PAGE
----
Maybe that’s why it doesn’t take long to see that there are far more drag queens than drag kings in the dance halls, on stages and featured in popular media. While Ru Paul and his collection of reality TV shows have enabled many queens to become household names and role models, the distinct lack of kings that are featured in the drag spotlight seems to be the one topic that remains taboo within drag culture. In fact, on the few occasions where male drag is presented in mainstreamed venues, it is often belittled and critiqued as “inauthentic” or less than other performances by default.

Perhaps I shouldn’t find any of this surprising; after all, we still live in a highly patriarchal culture. Allowing a handful of men to embrace, reconstruct and shape notions of being a “woman” does very little to challenge the power held by masculinity within society. Any shifts in privilege are temporary, and participants in this shift typically do not address it. However, allowing females the opportunity to do the same for being a “man” threatens the gender hierarchy too much. It challenges the definition of who gets to hold power that is traditionally masculine, and that’s why it’s so hard to find. The transgender experience only challenges this hierarchy further by allowing for greater fluidity between genders than drag condones.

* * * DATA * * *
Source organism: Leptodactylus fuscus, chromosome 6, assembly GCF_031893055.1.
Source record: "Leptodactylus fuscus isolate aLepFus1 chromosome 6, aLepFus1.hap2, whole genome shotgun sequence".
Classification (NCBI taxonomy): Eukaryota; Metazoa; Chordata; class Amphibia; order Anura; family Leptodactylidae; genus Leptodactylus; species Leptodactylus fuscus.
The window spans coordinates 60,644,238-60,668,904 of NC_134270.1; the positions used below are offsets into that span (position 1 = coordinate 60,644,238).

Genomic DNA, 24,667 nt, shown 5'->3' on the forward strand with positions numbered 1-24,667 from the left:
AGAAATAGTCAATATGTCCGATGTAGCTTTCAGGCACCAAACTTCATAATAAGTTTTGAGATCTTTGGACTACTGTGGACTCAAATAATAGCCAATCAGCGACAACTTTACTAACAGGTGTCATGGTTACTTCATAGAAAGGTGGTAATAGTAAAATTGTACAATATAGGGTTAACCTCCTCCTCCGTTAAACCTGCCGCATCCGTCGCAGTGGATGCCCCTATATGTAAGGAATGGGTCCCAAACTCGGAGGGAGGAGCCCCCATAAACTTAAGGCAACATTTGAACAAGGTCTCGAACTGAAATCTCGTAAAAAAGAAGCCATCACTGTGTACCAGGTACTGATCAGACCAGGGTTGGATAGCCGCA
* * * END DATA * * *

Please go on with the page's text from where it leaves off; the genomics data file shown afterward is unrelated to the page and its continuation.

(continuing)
In short, I love drag because it is based in illusion.
But perhaps it’s time to admit that the greatest illusion in its performance is the illusion of acceptance.


Written by Sasha Bassett, MOSAIC Diversity Advocate Intern



Climate Change is a Human Rights Struggle

Photo courtesy of

Photo courtesy of:

Recently I stumbled upon this post on Buzzfeed: 11 Foods Climate Change Could Ruin Forever. Then I came across this one: 7 Stupid Things People Say About Climate Change That Aren’t At All True.  It got me thinking about how serious people take (or fail to take) global climate change as an issue. There is no scientific debate about the existence of climate change at this point; in fact, it is painfully obvious that humans are responsible for it. New information on global climate change emerges every day, yet the progress we are making to combat it appears almost invisible. With such a daunting task to solve, it’s reasonable to hesitate in taking the problem on. It’s hard to see how a single person can contribute to solving the problem when so many of us don’t really understand what’s happening.

So in short, here’s the issue:

In our region, climate change means increasing temperatures that will cause frequent, severe droughts that will likely worsen existing competition for water resources as well as raise chances for wildfire. This will cause unpredictable changes in species’ geographic ranges likely causing invasive species and pests to threaten native forests and ecosystems. ( Additionally, warming temperatures will likely make it more difficult for our rapidly growing cities to meet air quality standards. For example, more than 90% of California’s population lives in areas that violate state air quality standards for ground-level ozone or small particles, with air pollutants causing an estimated 8,800 deaths and over $1 billion in health care costs every year (